Part of Advances in Neural Information Processing Systems 5 (NIPS 1992)
Bill Baird, Todd Troyer, Frank Eeckman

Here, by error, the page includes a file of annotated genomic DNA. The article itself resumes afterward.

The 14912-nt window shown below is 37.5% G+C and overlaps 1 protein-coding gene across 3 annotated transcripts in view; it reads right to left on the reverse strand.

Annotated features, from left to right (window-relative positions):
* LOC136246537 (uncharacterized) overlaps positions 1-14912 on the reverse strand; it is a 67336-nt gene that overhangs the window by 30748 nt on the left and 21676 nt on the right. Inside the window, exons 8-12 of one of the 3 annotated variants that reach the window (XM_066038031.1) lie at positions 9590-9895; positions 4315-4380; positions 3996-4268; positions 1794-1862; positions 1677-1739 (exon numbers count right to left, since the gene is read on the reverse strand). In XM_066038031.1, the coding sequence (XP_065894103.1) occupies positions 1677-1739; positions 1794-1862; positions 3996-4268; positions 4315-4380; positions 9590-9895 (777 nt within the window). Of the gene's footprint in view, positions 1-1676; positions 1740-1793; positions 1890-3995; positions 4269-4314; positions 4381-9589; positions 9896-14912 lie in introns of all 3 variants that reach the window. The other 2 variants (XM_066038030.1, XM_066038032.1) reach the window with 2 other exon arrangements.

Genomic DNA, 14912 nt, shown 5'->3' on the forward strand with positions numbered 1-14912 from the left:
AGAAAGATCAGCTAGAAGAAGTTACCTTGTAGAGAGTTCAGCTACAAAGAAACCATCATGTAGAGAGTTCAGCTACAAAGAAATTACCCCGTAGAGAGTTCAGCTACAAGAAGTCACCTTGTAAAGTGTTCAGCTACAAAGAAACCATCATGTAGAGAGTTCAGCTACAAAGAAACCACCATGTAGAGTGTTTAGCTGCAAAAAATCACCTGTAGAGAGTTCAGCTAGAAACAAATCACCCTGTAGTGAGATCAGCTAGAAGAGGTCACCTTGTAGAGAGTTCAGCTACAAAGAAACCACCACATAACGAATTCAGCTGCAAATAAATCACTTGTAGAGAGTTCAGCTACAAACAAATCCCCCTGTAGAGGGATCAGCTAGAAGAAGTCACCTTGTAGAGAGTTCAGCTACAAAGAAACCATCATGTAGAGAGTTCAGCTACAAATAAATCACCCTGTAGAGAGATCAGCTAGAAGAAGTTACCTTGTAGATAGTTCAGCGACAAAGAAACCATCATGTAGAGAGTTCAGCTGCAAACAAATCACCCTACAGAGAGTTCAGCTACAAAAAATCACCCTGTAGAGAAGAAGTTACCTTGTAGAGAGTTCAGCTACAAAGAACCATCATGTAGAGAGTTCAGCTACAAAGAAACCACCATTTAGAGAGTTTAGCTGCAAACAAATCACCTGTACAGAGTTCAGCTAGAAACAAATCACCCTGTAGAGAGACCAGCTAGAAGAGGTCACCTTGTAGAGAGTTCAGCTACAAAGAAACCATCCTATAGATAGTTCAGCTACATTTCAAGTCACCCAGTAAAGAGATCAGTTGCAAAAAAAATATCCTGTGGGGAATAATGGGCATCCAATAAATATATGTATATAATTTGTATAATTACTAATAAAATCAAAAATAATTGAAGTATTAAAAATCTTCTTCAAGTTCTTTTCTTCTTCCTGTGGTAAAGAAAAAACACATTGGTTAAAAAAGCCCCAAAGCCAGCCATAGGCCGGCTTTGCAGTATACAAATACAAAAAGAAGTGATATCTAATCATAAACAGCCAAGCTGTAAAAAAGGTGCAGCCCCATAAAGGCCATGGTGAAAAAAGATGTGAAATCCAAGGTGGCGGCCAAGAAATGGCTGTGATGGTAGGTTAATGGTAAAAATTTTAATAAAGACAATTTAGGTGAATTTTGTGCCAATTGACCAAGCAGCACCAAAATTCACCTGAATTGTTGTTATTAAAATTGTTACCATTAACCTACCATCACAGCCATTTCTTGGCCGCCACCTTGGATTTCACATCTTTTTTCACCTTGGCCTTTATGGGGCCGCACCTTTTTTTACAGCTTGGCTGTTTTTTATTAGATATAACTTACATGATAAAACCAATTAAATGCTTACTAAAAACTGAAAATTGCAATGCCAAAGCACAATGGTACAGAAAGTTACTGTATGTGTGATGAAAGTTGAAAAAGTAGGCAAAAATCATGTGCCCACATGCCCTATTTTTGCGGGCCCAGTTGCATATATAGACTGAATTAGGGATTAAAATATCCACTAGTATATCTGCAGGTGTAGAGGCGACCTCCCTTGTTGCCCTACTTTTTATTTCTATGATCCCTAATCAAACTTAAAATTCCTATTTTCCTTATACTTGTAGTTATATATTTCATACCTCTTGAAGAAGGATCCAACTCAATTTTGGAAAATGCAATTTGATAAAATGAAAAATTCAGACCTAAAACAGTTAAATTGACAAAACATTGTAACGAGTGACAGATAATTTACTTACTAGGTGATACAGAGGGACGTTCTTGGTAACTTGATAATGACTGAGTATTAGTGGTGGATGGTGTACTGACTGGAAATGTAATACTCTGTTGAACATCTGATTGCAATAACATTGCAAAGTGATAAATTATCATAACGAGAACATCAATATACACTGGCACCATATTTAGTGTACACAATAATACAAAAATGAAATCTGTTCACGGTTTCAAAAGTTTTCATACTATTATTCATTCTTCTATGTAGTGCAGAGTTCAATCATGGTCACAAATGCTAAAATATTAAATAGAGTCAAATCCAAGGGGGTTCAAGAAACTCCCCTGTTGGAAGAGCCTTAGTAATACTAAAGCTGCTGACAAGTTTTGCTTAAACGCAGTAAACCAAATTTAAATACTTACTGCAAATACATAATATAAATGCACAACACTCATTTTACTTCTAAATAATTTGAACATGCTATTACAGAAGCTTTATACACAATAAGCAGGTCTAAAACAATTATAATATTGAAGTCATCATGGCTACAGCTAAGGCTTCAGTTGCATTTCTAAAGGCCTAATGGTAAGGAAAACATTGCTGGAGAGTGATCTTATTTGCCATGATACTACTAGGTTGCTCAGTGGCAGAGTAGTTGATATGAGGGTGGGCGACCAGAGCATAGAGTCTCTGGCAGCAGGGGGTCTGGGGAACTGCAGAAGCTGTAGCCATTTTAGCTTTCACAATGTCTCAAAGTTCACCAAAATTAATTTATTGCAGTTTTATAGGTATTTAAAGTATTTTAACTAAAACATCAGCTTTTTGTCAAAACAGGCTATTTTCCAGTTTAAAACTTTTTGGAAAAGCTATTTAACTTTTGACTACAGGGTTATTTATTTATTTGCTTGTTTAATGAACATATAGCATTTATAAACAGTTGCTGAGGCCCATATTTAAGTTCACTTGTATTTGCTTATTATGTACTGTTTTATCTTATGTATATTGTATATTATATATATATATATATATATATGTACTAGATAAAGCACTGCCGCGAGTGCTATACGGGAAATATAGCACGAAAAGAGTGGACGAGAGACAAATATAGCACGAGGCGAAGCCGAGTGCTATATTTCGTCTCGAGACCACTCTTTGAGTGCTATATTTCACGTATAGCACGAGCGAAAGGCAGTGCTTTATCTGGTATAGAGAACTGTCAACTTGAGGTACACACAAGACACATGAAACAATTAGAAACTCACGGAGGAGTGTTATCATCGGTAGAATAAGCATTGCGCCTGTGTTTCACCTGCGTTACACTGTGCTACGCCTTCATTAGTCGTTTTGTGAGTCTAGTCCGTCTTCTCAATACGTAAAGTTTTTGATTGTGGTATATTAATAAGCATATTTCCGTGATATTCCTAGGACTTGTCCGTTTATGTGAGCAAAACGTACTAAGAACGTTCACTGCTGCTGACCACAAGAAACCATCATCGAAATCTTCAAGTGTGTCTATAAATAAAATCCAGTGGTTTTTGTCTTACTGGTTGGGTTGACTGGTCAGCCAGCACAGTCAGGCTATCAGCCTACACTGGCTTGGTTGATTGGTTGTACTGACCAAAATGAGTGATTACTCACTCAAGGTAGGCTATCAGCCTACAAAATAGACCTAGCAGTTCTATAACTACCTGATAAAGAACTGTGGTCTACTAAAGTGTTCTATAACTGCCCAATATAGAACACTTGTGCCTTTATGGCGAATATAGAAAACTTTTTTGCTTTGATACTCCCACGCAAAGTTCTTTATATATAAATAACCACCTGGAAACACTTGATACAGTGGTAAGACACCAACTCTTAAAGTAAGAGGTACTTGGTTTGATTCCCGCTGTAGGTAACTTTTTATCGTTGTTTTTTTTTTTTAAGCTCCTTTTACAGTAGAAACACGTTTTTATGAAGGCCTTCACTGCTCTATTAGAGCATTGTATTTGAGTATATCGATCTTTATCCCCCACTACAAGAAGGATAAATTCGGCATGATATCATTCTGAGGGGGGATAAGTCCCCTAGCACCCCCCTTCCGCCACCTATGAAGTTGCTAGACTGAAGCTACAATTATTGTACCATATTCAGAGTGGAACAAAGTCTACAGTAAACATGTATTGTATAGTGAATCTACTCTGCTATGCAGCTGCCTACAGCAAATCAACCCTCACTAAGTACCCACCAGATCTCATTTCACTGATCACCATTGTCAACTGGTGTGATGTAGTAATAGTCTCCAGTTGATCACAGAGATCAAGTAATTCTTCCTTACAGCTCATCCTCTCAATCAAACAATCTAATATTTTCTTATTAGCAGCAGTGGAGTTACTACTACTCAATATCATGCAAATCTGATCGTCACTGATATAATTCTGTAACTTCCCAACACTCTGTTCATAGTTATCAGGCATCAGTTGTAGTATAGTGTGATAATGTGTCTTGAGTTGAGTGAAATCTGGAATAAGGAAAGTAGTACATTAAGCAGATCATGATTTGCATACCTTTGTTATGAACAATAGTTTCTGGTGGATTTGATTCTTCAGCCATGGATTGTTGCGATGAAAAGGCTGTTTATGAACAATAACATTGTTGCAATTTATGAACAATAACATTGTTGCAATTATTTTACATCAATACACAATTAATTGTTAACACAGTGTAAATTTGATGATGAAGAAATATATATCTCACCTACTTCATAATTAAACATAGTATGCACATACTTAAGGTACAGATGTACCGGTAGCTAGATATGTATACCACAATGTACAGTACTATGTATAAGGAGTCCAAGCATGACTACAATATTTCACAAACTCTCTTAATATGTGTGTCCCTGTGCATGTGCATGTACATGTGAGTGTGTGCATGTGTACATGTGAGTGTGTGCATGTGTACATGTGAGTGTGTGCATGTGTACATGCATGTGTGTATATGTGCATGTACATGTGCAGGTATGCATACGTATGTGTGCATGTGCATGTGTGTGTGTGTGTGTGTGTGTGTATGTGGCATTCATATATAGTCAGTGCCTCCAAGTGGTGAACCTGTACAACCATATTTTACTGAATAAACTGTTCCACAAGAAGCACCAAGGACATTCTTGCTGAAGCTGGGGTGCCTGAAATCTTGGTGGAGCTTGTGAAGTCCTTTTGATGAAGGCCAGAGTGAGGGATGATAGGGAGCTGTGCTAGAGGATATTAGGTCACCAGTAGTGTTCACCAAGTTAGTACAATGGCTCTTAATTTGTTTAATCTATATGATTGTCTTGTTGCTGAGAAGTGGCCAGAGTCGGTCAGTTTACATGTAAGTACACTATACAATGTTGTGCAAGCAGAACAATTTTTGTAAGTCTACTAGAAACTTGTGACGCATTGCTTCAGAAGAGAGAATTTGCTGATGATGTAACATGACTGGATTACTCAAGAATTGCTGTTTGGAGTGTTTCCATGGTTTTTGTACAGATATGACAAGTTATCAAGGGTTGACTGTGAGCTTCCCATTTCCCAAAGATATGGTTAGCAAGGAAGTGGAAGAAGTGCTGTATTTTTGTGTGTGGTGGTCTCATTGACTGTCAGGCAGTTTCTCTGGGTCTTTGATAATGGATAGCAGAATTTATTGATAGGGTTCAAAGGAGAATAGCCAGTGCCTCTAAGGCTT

We have designed an architecture to span the gap between bio(cid:173) physics and cognitive science to address and explore issues of how a discrete symbol processing system can arise from the continuum, and how complex dynamics like oscillation and synchronization can then be employed in its operation and affect its learning. We show how a discrete-time recurrent "Elman" network architecture can be constructed from recurrently connected oscillatory associative memory modules described by continuous nonlinear ordinary dif(cid:173) ferential equations. The modules can learn connection weights be(cid:173) tween themselves which will cause the system to evolve under a clocked "machine cycle" by a sequence of transitions of attractors within the modules, much as a digital computer evolves by transi(cid:173) tions of its binary flip-flop attractors. The architecture thus em(cid:173) ploys the principle of "computing with attractors" used by macro(cid:173) scopic systems for reliable computation in the presence of noise. We have specifically constructed a system which functions as a finite state automaton that recognizes or generates the infinite set of six symbol strings that are defined by a Reber grammar. It is a symbol processing system, but with analog input and oscillatory subsym(cid:173) bolic representations. The time steps (machine cycles) of the sys(cid:173) tem are implemented by rhythmic variation (clocking) of a bifurca(cid:173) tion parameter. This holds input and "context" modules clamped at their attractors while 'hidden and output modules change state, then clamps hidden and output states while context modules are released to load those states as the new context for the next cycle of input. Superior noise immunity has been demonstrated for systems with dynamic attractors over systems with static attractors, and synchronization ("binding") between coupled oscillatory attractors in different modules has been shown to be important for effecting reliable transitions.